In response to the magnitude 7.3 earthquake that hit Port-au-Prince, Haiti on Tuesday, January 12, Stuyvesant has been raising money to donate to relief organizations.
According to the New York Times internet database on Haiti that was updated on Thursday, January 14, this was the most destructive earthquake to hit the country in 200 years. The estimated death toll is between 150,000 and 200,000 people. Medecins Sans Frontieres (MSF), which was created in 1971 by a small group of French doctors, is a non-profit medical and humanitarian organization dedicated to providing unbiased care worldwide.
In an effort to raise money for MSF, also known as Doctors Without Border, seniors Allegra Wiprud and Lily Ostrer are accepting donations and holding bake sales. As of Friday, January 15, they raised 1,100 dollars. Wiprud and Ostrer are also trying to secure donations from the Alumni Association and the Parents’ Association in order to meet their goal of raising 5,000 dollars by Friday, January 22. Wiprud is “very optimistic in what [they] can do,” she said.
In addition, SPARK counselor Angel Colon is gathering donations through fundraisers, which started Tuesday, January 19. He is trying to “gather the community to contribute,” Angel Colon said. Starting on Wednesday, January 20, he began to sell raffle tickets, worth a dollar each. Students guess the number of lollipops contained in a jar and the student that guesses the closest to the number of lollipops wins the jar. Angel Colon is also selling items such as balloons and pens, with new items still to come.
Teachers and faculty members have also been helping out the cause. Robotics teacher Rafael Colon is trying to get his students and the robotics team members to contribute. All these contributions will be sent to four charities that Stuyvesant has previously raised money for. These charities, MSF, UNICEF, International Red Cross and Habitat for Humanity, have already established themselves in Haiti.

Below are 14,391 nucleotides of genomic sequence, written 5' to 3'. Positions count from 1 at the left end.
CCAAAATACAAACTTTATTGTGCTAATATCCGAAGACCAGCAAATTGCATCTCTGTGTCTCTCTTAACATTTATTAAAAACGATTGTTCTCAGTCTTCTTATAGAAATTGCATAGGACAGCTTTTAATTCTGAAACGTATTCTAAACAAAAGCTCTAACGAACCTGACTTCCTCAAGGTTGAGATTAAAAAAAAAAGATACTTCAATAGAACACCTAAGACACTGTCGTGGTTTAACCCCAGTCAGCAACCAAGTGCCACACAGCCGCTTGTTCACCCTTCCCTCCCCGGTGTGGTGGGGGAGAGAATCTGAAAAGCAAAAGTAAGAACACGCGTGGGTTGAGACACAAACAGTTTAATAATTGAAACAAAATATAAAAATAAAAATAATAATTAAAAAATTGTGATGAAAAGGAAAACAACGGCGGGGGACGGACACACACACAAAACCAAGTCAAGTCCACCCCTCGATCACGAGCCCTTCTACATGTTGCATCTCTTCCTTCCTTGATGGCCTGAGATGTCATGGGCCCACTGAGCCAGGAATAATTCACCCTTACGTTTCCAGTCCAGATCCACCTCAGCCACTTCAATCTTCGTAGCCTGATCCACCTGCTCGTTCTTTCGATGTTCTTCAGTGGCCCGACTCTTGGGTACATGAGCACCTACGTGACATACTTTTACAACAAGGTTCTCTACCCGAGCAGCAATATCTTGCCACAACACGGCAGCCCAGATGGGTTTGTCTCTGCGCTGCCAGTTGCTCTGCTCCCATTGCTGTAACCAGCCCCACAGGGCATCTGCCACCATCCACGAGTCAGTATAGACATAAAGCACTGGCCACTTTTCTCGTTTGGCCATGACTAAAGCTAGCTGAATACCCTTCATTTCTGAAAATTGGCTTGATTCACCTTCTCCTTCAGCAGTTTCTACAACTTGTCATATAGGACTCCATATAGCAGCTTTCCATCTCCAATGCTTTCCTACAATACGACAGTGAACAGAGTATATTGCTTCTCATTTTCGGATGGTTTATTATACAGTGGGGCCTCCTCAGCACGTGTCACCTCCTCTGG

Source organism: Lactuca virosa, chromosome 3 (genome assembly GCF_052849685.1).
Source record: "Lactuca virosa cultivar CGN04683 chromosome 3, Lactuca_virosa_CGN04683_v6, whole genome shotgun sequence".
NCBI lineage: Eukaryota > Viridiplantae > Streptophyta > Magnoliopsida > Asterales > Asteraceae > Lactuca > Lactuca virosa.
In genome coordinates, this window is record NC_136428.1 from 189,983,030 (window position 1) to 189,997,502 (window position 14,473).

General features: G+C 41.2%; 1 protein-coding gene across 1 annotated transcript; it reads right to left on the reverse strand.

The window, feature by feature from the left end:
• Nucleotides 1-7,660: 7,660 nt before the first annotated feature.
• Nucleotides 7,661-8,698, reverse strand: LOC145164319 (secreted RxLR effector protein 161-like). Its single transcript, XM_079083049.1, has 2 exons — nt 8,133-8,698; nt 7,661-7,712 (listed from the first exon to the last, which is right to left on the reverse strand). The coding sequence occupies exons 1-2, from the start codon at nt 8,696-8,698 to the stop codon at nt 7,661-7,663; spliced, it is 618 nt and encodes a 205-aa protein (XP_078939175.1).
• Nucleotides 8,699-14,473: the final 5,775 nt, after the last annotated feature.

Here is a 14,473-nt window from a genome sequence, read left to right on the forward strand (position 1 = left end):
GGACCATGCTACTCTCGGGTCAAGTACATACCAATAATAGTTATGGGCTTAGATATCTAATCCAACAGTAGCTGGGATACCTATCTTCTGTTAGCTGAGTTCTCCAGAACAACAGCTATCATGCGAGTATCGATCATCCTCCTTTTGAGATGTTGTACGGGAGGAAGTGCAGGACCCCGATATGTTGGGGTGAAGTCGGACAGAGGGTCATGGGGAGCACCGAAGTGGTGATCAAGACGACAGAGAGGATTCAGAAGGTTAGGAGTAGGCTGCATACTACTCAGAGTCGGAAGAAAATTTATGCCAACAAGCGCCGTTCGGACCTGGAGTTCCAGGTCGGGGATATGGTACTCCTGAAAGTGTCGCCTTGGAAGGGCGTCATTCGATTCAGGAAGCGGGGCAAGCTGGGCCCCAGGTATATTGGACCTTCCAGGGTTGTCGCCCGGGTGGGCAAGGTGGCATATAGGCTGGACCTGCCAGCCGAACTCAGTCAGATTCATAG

Having raised between 700 and 800 dollars in two days, Rafael Colon says he wasn’t surprised. “It’s unfortunate that it does take tragic events [...] but I feel that when the community needs to come together, people do come together. I’m not surprised. People do step up,” Rafael Colon said. With this ongoing effort continuing until Monday, January 25, and then resuming in the beginning of the spring term, Rafael Colon hopes to raise more than one thousand dollars.
“This situation is just unimaginable and I don’t believe that it’s been fully assessed [...] at this point,” Wiprud said. Wiprud believes that as the traumatizing pictures, videos and reports come in, people “need to realize the extent of the damage and the nature of the situation,” she said.
Wiprud is impressed by how quickly and efficiently Stuyvesant students, and people around the world, have reacted. “It’s remarkable how much people around the world are mobilizing to help respond to this catastrophe,” Wiprud said. “A lot of people have come up to me in the hallway and given me a handful of cash.”
Students are glad to see their peers do their parts in helping.
“It’s cool to see people so eager to provide for a cause that doesn’t directly affect them in any way in most cases,” junior Lipi Thaker said.
“Such an immediate response by various organizations in the school, not just those intended for charity, really shows the genuine concern and compassion of the Stuyvesant student body,” junior Marsha Kononenko said.